Over the past decade, our use of electricity has become much less predictable.
We have a lot more devices but they’re more energy efficient. Our homes are better insulated. And today, we have more households than ever producing their own energy through solar panels.
This trend began with the introduction of the UK government’s Feed-In Tariff in 2010. The original Feed-In Tariff – which ended in April 2019 – was always destined to be a temporary measure. Its premise was to stimulate use of solar technology which, at the time, wasn’t economically viable for most householders.
Through the Feed-In Tariff, homeowners would be paid a set rate for each unit of electricity generated, use as much electricity as they could, and export the remainder; for which they would be paid via the Export element of the Feed-In Tariff.
However, the falling cost of solar technologies over the past few years has made solar more affordable than ever, and the new Smart Export Guarantee, the government’s proposed mechanism beginning on 1st January 2020, is designed to incentivise solar in a way that better reflects our changing energy usage.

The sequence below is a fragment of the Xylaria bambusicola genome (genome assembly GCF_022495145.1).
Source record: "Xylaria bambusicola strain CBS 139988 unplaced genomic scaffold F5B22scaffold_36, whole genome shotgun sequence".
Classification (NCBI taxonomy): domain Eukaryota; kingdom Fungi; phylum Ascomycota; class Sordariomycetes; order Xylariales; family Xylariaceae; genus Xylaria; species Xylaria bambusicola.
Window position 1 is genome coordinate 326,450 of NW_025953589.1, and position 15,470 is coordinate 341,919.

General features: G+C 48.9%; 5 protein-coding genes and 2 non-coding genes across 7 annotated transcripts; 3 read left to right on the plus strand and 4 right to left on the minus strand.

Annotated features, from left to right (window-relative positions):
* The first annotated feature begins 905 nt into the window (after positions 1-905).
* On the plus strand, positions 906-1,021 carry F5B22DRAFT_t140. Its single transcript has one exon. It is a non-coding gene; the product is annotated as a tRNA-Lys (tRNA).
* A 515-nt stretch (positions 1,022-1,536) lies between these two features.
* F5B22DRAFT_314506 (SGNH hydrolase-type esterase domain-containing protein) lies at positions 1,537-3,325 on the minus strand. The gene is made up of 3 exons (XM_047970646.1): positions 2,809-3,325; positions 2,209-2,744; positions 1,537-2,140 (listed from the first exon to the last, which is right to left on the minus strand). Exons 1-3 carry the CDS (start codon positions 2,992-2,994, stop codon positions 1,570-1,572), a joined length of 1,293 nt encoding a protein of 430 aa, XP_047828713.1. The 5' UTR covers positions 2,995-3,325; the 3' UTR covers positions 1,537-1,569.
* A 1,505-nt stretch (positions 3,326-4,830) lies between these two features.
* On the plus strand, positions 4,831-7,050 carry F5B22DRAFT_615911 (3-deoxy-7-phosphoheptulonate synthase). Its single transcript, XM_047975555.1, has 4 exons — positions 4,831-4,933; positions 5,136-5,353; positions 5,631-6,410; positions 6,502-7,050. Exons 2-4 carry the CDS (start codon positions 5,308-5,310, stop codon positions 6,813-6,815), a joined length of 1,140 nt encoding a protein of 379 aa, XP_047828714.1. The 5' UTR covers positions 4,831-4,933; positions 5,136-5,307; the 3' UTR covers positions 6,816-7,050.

Through the Smart Export Guarantee, homeowners who install solar after that date can still generate free electricity, but instead of being paid a flat rate of, for example, 5p for every kilowatt of surplus power they export, they’ll be paid a variable amount depending on the value of that energy at the time.
Energy is still more valuable to communities at 6pm when people come home from work than it is at 3am when most of us are sleeping – so rates will depend on these usage models, as well as the energy provider themselves and the package they’re offering to homeowners.
It’s hoped that this will create a thriving market for surplus energy sellers, as they’ll know when it’s most advantageous to produce, store, use and sell energy, and be able to seek out the most competitive export packages from energy companies.